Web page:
As AI gets more advanced, it’s becoming harder for humans to prove that we’re, well, human. We’ve all gotten used to completing those little tasks before gaining access to certain online platforms, but the “not a robot” tests just aren’t cutting it anymore.
A brief CAPTCHA history
Let’s take a look at the primary system for rooting out bots. CAPTCHA — or “Completely Automated Public Turing test to tell Computers and Humans Apart” — has been around since the early internet to help weed out programs designed to overwhelm certain systems.
It started out as simple boxes to check or a string of slightly distorted letters and/or numbers to type out. From there, we started to get the array of boxes and a nerve-racking instruction to select only those containing an image of a specific item.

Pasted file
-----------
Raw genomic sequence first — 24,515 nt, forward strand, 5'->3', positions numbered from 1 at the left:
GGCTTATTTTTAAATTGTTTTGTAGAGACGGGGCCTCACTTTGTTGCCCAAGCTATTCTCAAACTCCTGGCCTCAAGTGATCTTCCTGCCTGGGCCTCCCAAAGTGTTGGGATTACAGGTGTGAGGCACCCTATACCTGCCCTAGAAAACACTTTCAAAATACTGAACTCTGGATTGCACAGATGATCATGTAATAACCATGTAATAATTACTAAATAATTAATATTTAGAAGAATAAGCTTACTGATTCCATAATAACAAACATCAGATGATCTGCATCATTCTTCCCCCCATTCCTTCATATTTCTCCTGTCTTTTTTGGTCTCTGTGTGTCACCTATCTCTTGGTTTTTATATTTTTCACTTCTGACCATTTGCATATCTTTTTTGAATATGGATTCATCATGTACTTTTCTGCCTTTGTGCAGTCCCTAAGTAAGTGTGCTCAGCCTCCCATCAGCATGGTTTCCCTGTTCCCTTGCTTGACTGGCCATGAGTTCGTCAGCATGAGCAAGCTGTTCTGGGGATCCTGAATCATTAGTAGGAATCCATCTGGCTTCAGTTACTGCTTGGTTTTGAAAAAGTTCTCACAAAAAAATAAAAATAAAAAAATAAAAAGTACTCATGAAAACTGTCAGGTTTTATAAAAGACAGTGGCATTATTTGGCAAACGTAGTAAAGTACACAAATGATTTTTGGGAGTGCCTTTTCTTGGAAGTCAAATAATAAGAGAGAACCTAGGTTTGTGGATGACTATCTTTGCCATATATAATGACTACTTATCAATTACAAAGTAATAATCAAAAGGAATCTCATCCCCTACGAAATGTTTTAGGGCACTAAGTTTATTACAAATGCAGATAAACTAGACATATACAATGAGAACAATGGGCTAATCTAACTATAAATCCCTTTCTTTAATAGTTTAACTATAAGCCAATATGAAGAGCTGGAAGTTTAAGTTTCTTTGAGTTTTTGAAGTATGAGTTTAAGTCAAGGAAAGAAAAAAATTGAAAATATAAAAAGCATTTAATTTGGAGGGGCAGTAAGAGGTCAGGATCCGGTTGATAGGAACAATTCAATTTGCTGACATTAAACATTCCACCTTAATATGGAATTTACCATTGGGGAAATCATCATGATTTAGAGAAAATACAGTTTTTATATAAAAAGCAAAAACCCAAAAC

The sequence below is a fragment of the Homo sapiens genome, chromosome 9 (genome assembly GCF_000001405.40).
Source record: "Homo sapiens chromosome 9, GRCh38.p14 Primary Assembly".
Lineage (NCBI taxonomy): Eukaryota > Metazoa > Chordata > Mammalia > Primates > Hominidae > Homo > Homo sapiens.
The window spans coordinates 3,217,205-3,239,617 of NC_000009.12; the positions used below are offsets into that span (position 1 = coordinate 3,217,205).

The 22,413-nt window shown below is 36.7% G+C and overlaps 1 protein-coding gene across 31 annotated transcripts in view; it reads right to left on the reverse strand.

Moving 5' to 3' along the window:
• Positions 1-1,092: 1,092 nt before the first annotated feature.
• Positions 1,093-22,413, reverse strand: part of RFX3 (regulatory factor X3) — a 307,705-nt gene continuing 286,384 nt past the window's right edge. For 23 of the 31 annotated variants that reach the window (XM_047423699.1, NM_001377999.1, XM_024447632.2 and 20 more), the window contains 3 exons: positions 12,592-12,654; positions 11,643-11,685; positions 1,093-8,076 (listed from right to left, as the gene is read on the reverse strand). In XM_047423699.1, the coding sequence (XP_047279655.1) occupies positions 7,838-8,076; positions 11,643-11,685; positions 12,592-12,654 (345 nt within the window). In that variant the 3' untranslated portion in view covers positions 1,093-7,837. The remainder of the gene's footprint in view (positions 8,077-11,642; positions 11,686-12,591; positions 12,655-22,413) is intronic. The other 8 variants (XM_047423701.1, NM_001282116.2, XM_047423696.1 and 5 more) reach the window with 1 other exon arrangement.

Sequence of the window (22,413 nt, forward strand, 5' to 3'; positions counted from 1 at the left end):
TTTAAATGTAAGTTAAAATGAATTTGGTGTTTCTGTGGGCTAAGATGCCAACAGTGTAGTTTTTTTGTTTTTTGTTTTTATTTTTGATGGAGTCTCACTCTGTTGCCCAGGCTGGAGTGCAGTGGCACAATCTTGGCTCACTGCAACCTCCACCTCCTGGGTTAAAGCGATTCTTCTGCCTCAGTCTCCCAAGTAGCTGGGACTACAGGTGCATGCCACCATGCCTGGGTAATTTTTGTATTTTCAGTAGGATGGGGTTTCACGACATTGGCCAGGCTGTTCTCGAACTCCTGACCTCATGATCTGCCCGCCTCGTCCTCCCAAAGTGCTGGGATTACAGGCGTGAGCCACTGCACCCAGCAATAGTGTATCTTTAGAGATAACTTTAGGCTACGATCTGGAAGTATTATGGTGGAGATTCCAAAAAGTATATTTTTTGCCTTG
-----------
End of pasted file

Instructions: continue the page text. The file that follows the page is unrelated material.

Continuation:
But as AI gets smarter, there’s now a need for even trickier rituals like rotating images in a very specific manner or completing other puzzles that AI can’t figure out —- yet.
Finding the right balance
There might be a point in the not-too-distant future at which CAPTCHAs are simply unable to identify bots at all. There’s really no way to predict what that might mean for our high-tech society, but in the meantime the folks who are tasked with creating the next batch of puzzles have to achieve an effective mix of three factors:
- Usability: Simple enough for humans
- Security: Too tough for bots
- Accuracy: The ability to tell the difference
But a 2020 study found that bots are way better than people at cracking many of the CAPTCHA codes and they’ll do it for a lot cheaper than human hackers. So without sacrificing some serious usability (aka making your life online more annoying), there’s probably no realistic way to achieve security and accuracy.